Author Snorri Kristjansson asks, what have the Vikings ever done for us?
With the release of his book Swords Of Good Men upon us, we've invited author Snorri Kristjansson to share a guest blog about those horned funsters, the Vikings:
The year is 793. In Lindisfarne, a monk peers out of a narrow stone window at the thunderclouds roiling across the sky. The night is black as sin and twice as cold, and he is worried but it is all right – the fire is burning and he is warmed by the safety of the monastery walls.
Lightning strikes, flashing a ghostly negative of the beach below. A host of shallow-keeled ships has just run aground and bearded men are leaping overboard, charging up towards the buildings, brandishing spears, axes and big, round shields. They holler in fierce joy at the crackling white lines in the sky. Soon there are more screams, but from other throats.
The Viking Age has begun.
These days we generally frown upon going over to someone else and taking all their stuff, burning their houses and carrying away their women, and rightly so. It is no basis for stability or longevity, and doesn’t really improve our quality of life. However, in our minds an echo of the past still reverberates. It whispers on the edges of our lizard brains, it tickles our barbarian sensibilities and it makes us sneer just a little at all this "civilization" we have to put up with on a daily basis, and if we could put its whispers into words, those words would say "You know what? Vikings are cool."
And the echo would be right.
For one, they were technologically advanced. In the History Channel’s excellent series Vikings , Ragnar Lothbrok has a "sun stone", allowing him to navigate across open waters in ships that really shouldn’t, with neither sun nor stars to help him. This is essentially Viking GPS – a Global Positioning Stone – and can, for an added bonus, be used to bludgeon your enemies when you find them. Viking ships were another amazing technological advance. Fast as you like because of their sleek hulls, they were also built to sail up rivers – the citizens of Paris were very surprised when they woke up to find that some enterprising raiders had sailed up the Seine and then proceeded to do what they did best, which somewhat decreased property value in the area.
Back in the day the mighty city of Constantinople was a world hub, receiving traders from all over the world and facilitating an awful lot of gold and goods changing hands. Being wise to the ways of their era, they’d erected impenetrable defences to protect against attack from sea. Imagine their surprise when 200 Viking ships attacked Constantinople – from behind. I'll give you some time to get your atlas out and ponder that one. Sailing down the river Dnepr, the Rus Vikings fell on the poor and defenceless like lions on a lame beast. Sadly it didn’t go so well for them the second time they tried, but that is another story that involves many wooden ships, some Greek fire and lots of painful death.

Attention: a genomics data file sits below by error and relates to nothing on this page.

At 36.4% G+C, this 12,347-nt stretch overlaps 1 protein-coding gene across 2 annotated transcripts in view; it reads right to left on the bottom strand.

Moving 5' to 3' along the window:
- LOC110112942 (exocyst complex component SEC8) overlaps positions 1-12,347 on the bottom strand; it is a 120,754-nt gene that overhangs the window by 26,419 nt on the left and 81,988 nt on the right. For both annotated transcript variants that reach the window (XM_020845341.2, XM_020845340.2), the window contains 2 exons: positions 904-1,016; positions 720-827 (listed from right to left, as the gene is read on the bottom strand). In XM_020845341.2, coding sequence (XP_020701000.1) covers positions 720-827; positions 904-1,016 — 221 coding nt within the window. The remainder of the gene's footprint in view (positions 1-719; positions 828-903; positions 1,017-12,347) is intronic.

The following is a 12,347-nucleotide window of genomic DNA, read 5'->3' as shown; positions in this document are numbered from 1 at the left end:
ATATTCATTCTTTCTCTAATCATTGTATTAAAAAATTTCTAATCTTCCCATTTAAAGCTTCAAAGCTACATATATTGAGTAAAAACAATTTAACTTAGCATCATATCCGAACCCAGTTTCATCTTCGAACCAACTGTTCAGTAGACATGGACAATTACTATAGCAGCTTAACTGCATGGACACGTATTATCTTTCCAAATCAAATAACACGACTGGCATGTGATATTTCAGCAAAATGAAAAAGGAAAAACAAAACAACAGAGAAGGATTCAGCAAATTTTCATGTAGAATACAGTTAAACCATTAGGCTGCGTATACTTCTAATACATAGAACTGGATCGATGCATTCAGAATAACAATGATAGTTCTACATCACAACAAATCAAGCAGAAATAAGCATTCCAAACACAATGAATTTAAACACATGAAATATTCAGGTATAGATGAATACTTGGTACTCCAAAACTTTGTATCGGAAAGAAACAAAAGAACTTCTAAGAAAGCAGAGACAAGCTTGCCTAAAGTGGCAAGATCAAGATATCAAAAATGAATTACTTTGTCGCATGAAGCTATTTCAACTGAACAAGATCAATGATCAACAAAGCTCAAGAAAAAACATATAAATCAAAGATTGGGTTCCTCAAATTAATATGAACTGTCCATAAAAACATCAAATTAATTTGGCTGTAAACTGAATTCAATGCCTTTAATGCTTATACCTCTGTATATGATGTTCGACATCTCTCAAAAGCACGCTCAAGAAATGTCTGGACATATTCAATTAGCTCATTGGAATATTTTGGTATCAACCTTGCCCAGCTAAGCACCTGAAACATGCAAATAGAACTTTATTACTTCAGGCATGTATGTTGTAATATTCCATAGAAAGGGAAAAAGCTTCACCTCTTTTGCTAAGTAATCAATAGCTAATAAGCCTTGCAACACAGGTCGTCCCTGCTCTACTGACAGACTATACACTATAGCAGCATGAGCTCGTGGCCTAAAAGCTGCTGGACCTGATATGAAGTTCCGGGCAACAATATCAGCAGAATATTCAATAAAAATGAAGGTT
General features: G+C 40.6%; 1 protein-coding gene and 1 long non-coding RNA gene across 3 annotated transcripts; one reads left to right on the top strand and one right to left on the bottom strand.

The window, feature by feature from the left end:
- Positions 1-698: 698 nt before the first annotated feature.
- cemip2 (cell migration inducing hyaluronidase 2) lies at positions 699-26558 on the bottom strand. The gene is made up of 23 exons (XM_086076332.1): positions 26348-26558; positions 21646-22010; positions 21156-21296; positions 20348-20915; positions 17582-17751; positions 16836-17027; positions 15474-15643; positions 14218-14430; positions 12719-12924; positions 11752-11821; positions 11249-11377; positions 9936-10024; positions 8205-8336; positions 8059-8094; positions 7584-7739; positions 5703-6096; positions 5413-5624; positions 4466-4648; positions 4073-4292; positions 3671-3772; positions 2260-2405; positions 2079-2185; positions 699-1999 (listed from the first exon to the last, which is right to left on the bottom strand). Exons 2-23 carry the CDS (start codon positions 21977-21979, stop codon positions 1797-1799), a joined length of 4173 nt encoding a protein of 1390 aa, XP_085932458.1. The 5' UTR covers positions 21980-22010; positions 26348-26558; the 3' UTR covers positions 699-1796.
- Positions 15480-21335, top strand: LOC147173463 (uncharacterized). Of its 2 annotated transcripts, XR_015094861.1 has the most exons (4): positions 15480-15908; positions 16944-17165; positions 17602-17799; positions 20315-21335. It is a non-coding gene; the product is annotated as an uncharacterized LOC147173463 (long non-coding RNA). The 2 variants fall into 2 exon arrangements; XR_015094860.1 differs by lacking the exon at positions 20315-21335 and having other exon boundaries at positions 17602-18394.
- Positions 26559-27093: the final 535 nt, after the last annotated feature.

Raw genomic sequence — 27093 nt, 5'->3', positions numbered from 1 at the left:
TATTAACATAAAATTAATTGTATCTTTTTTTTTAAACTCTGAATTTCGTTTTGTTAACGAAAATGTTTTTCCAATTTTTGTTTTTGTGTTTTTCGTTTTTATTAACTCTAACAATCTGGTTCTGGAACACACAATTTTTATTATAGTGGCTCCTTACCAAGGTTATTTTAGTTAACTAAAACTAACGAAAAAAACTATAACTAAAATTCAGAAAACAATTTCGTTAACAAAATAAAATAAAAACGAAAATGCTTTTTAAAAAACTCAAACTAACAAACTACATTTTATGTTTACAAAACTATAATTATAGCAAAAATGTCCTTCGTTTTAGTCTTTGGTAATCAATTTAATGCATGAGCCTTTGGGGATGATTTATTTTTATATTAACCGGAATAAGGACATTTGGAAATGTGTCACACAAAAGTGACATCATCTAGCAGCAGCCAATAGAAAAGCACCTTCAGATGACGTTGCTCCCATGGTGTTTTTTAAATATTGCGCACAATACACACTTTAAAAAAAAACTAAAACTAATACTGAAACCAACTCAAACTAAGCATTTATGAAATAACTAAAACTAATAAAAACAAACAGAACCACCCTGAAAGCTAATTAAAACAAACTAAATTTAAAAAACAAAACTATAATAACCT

And speaking of painful death – worried about going into battle? Not quite feeling bloodlusty enough? Don’t worry – religion has got you covered! Norse mythology caters for the fighting man by sending heroes who die in battle to Valhalla, where you can drink all the mead you can stomach and eat your fill of meat every day, end the day on a lot of fighting where you all die – and then wake up to do it again!
Recently popularized in Kenneth Branagh’s adaptation of Marvel’s hammer-wielding hunk Thor , the pantheon of the Vikings involves some fantastic characters. First and foremost is One-eyed Odin the All-father. This article is not long enough to detail his exploits, but in order to receive divine wisdom he went to Yggdrasill, the ever-living tree, and gave his life to the almighty power of the universe. For those of you still keeping track, he sacrificed himself to himself. How meta is that?
Rounding out the trio at the core of the stories is, of course, Loki. The trickster god is a source of mischief and trouble that space does not permit me to recount, but the bit that always sticks in my mind is from Skáldskaparmál, where the goddess Skaði is somewhat annoyed with the gods for having killed her father. As she is a goddess of bow-hunting and mountains (both of which can definitely kill you quite a lot), the gods wish to atone. One of her terms is that the gods make her laugh, which no-one had managed. Cue Loki, who ties his, ahem, sensitive god-parts to the beard of a nanny goat. The goat pulls – and Loki pulls back. Hilarity ensues, with an awful lot of screaming from both parties.
Further tasty bits from mythology include the fact that up north "hell" was considered to be most likely freezing cold – for them, eternity next to an open flame sounded quite pleasant – but on the other hand, Naglfar didn’t sound pleasant at all. It was a full-sized Viking ship, made out of the finger-and toenails of dead people. The Vikings believed that it was being built, and that when it was completed it would bring hordes of monsters, demons and giants to do battle with the gods. Fun times.
So far we have established that the Vikings were very clever and believed some pretty crazy stuff, but one important part remains.
In short, Vikings were made from the very fabric of cool. They were big, brash, loud and wild, but with a sideline in technology, culture and trade that gave them a deserved place at the forefront of history for a good 300 years. Of course emperors rise, cultures crumble, borders change and empires stumble. But some experiences can stick with the human animal for a long time, and if you should happen to be in a castle on a stormy night, a tiny bit of you will be worried when you look out to sea and wait to see what the lightning reveals.